Chris McLeod, partner at law firm Squire Patton Boggs in London, agrees and says brands will often hire lawyers to check retailers’ Christmas catalogues (both online and hard copy) for items and slogans that could potentially cause disputes.
“These catalogues often combine a brand’s own products as well as third party products. There will be sections and features which are created specifically for the catalogue but that could still potentially fall foul of third party rights,” McLeod says.
Rachman adds: “The strength of an infringement claim can hinge on how the tagline is being used, as not every tagline is used as a trademark—ie, in a way to identify the source of goods and services—but just as a mere line of copy.”
Comparisons are odious
How could some of these potential trademark disputes arise?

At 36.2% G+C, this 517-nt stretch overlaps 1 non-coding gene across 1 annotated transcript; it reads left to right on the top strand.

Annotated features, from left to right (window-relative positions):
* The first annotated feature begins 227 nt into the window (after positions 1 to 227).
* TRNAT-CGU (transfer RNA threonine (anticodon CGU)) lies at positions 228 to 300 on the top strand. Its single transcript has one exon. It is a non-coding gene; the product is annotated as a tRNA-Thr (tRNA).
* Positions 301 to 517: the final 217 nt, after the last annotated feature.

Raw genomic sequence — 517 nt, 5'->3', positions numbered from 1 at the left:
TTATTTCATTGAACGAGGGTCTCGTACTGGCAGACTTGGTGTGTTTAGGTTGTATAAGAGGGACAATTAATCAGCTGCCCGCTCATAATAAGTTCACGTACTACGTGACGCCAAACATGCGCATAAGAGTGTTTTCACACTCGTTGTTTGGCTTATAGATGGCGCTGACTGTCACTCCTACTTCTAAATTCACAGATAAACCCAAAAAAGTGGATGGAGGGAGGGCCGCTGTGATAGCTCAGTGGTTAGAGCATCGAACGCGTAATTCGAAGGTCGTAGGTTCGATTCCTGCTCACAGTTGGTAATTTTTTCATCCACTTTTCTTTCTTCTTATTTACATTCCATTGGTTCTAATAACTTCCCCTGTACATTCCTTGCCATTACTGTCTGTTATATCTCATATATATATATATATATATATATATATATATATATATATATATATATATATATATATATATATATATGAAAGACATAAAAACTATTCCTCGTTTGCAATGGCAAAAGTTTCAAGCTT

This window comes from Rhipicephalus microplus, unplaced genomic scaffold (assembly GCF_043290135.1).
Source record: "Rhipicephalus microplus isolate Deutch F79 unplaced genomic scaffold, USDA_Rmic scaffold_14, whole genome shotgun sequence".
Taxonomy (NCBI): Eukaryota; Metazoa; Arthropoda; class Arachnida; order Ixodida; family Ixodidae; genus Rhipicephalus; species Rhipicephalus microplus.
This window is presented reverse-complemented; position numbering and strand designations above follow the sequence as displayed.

Andrew Butcher, an associate at law firm Bristows in London, says guidance from the Advertising Standards Authority (ASA) could also be a factor in disputes arising. Explaining the “various laws and directives” covering comparative advertising, Butcher says there are potential consequences if a brand does not comply with them.
“Trading Standards or the Competition and Markets Authority could seek an injunction to prohibit the use of an advert. It’s more likely that the competitor would be able to bring a successful infringement claim if the use of its trademark is not in accordance with honest commercial practices,” he tells TBO.
“You can easily imagine a situation where a supermarket might say ‘you can get your Christmas lunch cheaper at Asda than at Tesco or Sainsbury’s’,” he adds.
McLeod notes there is an “almost constant battle” between brands telling you they are cheaper than the opposition. But, he warns, there is the risk of getting into trouble if a company is discovered to not be making a like-for-like comparison.
When considering the lawfulness of an advert, Butcher explains, another interesting area is the difference between claims that are capable of objective substantiation and claims that are deemed “puffery”.